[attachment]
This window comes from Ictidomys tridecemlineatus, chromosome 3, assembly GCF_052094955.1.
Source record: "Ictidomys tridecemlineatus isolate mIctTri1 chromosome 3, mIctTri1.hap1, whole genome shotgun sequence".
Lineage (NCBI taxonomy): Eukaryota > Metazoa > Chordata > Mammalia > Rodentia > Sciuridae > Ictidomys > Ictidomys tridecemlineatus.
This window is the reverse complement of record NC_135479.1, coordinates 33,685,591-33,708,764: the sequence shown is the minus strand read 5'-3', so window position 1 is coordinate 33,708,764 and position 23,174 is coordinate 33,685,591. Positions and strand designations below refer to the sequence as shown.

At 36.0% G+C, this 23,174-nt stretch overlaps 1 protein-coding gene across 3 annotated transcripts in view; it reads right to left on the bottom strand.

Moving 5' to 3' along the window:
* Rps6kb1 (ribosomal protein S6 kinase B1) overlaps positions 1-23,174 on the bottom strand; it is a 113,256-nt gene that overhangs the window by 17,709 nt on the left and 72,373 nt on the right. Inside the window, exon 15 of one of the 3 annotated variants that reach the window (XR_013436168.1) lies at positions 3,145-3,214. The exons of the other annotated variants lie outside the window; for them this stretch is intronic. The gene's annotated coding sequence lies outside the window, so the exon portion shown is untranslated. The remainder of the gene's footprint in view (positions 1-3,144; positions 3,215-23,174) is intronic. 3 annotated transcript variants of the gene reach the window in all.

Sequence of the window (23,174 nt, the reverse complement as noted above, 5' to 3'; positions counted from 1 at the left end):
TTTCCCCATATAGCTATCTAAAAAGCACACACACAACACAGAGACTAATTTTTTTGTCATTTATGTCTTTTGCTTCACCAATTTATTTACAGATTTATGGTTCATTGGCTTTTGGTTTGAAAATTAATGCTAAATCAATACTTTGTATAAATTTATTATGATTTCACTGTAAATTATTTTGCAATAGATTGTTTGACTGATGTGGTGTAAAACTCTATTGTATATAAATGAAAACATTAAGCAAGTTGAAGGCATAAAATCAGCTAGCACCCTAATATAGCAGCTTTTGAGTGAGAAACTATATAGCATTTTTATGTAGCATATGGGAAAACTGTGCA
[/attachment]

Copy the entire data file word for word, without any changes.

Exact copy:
This window comes from Ictidomys tridecemlineatus, chromosome 3, assembly GCF_052094955.1.
Source record: "Ictidomys tridecemlineatus isolate mIctTri1 chromosome 3, mIctTri1.hap1, whole genome shotgun sequence".
Lineage (NCBI taxonomy): Eukaryota > Metazoa > Chordata > Mammalia > Rodentia > Sciuridae > Ictidomys > Ictidomys tridecemlineatus.
This window is the reverse complement of record NC_135479.1, coordinates 33,685,591-33,708,764: the sequence shown is the minus strand read 5'-3', so window position 1 is coordinate 33,708,764 and position 23,174 is coordinate 33,685,591. Positions and strand designations below refer to the sequence as shown.

At 36.0% G+C, this 23,174-nt stretch overlaps 1 protein-coding gene across 3 annotated transcripts in view; it reads right to left on the bottom strand.

Moving 5' to 3' along the window:
* Rps6kb1 (ribosomal protein S6 kinase B1) overlaps positions 1-23,174 on the bottom strand; it is a 113,256-nt gene that overhangs the window by 17,709 nt on the left and 72,373 nt on the right. Inside the window, exon 15 of one of the 3 annotated variants that reach the window (XR_013436168.1) lies at positions 3,145-3,214. The exons of the other annotated variants lie outside the window; for them this stretch is intronic. The gene's annotated coding sequence lies outside the window, so the exon portion shown is untranslated. The remainder of the gene's footprint in view (positions 1-3,144; positions 3,215-23,174) is intronic. 3 annotated transcript variants of the gene reach the window in all.

Sequence of the window (23,174 nt, the reverse complement as noted above, 5' to 3'; positions counted from 1 at the left end):
TTTCCCCATATAGCTATCTAAAAAGCACACACACAACACAGAGACTAATTTTTTTGTCATTTATGTCTTTTGCTTCACCAATTTATTTACAGATTTATGGTTCATTGGCTTTTGGTTTGAAAATTAATGCTAAATCAATACTTTGTATAAATTTATTATGATTTCACTGTAAATTATTTTGCAATAGATTGTTTGACTGATGTGGTGTAAAACTCTATTGTATATAAATGAAAACATTAAGCAAGTTGAAGGCATAAAATCAGCTAGCACCCTAATATAGCAGCTTTTGAGTGAGAAACTATATAGCATTTTTATGTAGCATATGGGAAAACTGTGCA